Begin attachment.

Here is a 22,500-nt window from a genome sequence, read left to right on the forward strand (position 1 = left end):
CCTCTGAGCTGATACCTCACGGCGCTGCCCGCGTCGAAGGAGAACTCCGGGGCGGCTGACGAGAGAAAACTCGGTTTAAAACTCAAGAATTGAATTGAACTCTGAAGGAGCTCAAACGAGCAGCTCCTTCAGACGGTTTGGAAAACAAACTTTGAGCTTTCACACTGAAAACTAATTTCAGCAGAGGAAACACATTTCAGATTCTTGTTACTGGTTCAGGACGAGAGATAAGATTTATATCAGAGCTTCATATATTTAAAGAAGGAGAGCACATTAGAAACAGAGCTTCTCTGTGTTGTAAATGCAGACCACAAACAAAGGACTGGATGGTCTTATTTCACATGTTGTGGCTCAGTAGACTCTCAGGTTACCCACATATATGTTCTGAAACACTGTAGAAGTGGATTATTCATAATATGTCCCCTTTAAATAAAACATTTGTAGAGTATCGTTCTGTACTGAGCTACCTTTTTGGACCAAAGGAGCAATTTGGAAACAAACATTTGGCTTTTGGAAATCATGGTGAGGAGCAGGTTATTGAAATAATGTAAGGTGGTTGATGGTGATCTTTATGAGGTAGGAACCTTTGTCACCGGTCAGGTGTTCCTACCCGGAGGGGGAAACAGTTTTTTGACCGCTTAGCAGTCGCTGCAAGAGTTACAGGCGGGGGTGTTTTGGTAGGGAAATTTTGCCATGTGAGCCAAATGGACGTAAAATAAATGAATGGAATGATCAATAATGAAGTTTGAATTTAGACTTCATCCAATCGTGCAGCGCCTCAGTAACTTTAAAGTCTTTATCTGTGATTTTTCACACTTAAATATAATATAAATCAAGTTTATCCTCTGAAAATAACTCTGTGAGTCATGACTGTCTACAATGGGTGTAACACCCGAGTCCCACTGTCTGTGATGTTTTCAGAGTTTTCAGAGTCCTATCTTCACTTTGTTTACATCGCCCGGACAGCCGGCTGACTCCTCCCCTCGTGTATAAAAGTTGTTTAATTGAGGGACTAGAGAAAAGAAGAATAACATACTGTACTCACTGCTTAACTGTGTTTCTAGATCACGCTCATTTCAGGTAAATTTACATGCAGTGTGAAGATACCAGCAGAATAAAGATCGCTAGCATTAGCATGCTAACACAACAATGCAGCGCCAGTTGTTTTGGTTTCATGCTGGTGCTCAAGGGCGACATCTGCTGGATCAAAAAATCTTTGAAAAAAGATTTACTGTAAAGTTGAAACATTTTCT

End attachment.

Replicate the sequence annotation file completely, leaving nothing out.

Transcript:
Here is a 22,500-nt window from a genome sequence, read left to right on the forward strand (position 1 = left end):
CCTCTGAGCTGATACCTCACGGCGCTGCCCGCGTCGAAGGAGAACTCCGGGGCGGCTGACGAGAGAAAACTCGGTTTAAAACTCAAGAATTGAATTGAACTCTGAAGGAGCTCAAACGAGCAGCTCCTTCAGACGGTTTGGAAAACAAACTTTGAGCTTTCACACTGAAAACTAATTTCAGCAGAGGAAACACATTTCAGATTCTTGTTACTGGTTCAGGACGAGAGATAAGATTTATATCAGAGCTTCATATATTTAAAGAAGGAGAGCACATTAGAAACAGAGCTTCTCTGTGTTGTAAATGCAGACCACAAACAAAGGACTGGATGGTCTTATTTCACATGTTGTGGCTCAGTAGACTCTCAGGTTACCCACATATATGTTCTGAAACACTGTAGAAGTGGATTATTCATAATATGTCCCCTTTAAATAAAACATTTGTAGAGTATCGTTCTGTACTGAGCTACCTTTTTGGACCAAAGGAGCAATTTGGAAACAAACATTTGGCTTTTGGAAATCATGGTGAGGAGCAGGTTATTGAAATAATGTAAGGTGGTTGATGGTGATCTTTATGAGGTAGGAACCTTTGTCACCGGTCAGGTGTTCCTACCCGGAGGGGGAAACAGTTTTTTGACCGCTTAGCAGTCGCTGCAAGAGTTACAGGCGGGGGTGTTTTGGTAGGGAAATTTTGCCATGTGAGCCAAATGGACGTAAAATAAATGAATGGAATGATCAATAATGAAGTTTGAATTTAGACTTCATCCAATCGTGCAGCGCCTCAGTAACTTTAAAGTCTTTATCTGTGATTTTTCACACTTAAATATAATATAAATCAAGTTTATCCTCTGAAAATAACTCTGTGAGTCATGACTGTCTACAATGGGTGTAACACCCGAGTCCCACTGTCTGTGATGTTTTCAGAGTTTTCAGAGTCCTATCTTCACTTTGTTTACATCGCCCGGACAGCCGGCTGACTCCTCCCCTCGTGTATAAAAGTTGTTTAATTGAGGGACTAGAGAAAAGAAGAATAACATACTGTACTCACTGCTTAACTGTGTTTCTAGATCACGCTCATTTCAGGTAAATTTACATGCAGTGTGAAGATACCAGCAGAATAAAGATCGCTAGCATTAGCATGCTAACACAACAATGCAGCGCCAGTTGTTTTGGTTTCATGCTGGTGCTCAAGGGCGACATCTGCTGGATCAAAAAATCTTTGAAAAAAGATTTACTGTAAAGTTGAAACATTTTCT